FMEA, which employs inductive reasoning, is used in the design phase of the asset lifecycle to hypothetically and, where appropriate, systematically test potential failure modes and mechanisms. The goal of FMEA is to manage the process of reliability growth to a level deemed acceptable to the stakeholders’ risk managers.

FRACAS, conversely, employs abductive reasoning and is employed during the operate/maintain phase of the lifecycle. It depends on diligent and systematic field data collection and analysis. It results in in-situ design modifications, changes in the operating context and modifications to the maintenance strategy. Figure 2 provides an overview of the general scope of reliability engineering and management applicable to the oil and gas pipeline operator and owner.


Figure 2: The scope of reliability engineering and management.

Because reliability is managed across the entire lifecycle of the engineered asset and is affected by all functional groups in the organization, it requires a strong cross-functional approach with a clear focus on the mission of the organization. While highly summarized, that defines reliability engineering and management in a nutshell. Reliability engineers serve as the actuaries of the engineering discipline and play a supporting role to design engineers, process engineers and maintenance engineers.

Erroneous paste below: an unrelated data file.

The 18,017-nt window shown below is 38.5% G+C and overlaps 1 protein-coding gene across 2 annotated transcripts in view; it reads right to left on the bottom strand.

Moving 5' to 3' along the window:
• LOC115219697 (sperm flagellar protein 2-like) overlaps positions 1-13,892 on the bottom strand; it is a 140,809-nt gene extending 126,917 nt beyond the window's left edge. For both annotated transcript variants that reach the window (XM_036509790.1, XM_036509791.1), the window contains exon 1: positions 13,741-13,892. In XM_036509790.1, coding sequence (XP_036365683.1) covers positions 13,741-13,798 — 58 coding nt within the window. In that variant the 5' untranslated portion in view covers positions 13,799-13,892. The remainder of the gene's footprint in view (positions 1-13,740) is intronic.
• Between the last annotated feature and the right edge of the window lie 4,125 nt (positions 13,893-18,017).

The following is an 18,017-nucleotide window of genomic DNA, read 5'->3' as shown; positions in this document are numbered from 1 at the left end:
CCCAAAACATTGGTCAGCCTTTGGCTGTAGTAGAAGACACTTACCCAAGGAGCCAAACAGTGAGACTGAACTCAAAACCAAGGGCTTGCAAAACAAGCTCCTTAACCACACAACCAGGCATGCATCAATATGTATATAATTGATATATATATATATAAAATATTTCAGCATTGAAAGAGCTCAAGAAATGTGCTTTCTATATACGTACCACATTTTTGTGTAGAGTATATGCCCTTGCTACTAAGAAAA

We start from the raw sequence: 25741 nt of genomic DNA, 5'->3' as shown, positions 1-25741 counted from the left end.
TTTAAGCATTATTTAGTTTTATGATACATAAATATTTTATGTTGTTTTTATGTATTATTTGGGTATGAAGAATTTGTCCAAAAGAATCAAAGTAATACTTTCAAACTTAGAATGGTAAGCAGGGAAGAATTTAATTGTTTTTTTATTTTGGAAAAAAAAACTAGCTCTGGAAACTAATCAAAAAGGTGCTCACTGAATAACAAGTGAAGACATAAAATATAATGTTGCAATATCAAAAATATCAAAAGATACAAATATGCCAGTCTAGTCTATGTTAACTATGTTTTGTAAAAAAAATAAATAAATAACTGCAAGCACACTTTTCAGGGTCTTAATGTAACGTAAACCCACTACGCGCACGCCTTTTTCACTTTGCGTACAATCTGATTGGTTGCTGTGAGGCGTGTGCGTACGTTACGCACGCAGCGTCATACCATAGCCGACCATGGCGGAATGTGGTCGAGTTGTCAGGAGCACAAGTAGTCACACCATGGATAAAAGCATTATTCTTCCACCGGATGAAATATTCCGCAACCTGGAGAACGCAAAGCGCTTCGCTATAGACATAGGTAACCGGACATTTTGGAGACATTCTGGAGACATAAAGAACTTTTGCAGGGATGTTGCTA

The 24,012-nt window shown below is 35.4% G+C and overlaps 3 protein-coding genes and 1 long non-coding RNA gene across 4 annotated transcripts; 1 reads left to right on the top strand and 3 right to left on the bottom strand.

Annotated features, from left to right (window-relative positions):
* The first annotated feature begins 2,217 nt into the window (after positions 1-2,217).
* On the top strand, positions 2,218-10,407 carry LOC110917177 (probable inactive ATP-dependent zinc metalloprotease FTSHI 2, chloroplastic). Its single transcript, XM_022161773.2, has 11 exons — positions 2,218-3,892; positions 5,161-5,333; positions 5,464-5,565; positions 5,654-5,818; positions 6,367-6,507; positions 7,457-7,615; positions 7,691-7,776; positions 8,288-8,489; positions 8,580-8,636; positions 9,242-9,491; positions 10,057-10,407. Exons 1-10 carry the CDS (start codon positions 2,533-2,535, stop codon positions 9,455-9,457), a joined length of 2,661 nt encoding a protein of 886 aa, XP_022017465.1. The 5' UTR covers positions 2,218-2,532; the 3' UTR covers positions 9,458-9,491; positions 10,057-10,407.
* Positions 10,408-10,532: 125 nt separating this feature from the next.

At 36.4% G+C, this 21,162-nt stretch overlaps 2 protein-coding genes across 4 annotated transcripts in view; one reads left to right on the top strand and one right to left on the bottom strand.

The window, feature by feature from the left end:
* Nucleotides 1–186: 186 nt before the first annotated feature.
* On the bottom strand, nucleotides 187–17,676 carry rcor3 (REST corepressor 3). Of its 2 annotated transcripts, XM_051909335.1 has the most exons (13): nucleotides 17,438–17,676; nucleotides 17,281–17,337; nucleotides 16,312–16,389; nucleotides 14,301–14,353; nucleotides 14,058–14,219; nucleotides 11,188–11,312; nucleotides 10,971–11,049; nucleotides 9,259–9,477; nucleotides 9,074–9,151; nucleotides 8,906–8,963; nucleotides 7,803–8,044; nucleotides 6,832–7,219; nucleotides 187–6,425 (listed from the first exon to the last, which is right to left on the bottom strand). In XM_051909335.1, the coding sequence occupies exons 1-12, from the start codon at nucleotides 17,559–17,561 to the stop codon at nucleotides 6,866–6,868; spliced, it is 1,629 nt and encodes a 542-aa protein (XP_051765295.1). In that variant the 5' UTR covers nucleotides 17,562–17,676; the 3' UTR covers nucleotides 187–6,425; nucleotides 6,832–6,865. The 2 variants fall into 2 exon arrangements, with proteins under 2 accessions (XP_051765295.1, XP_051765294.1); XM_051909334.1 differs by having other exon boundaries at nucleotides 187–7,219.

Reliability engineers must be familiar with common failure modes and mechanical, electrical and chemical failure mechanisms as well as the causal forcing functions that lead to failure. And, they need to be able to effectively connect their efforts to your organization’s mission. The Department of Energy (DOE) suggests technical factors account for only 20% of system failures in nuclear power plants. Human factors account for 80% of failures – 56% organizational artifacts and 24% individual artifacts. Those percentages quite accurately describe most industries.

Competitive Advantage

Regulations and other instruments of compliance force owners of engineered assets to do things they wouldn’t normally do – usually to avoid costs. However, if you have to spend the money – do so wisely by implementing the compliance process within a comprehensive and right-sized reliability engineering and management framework.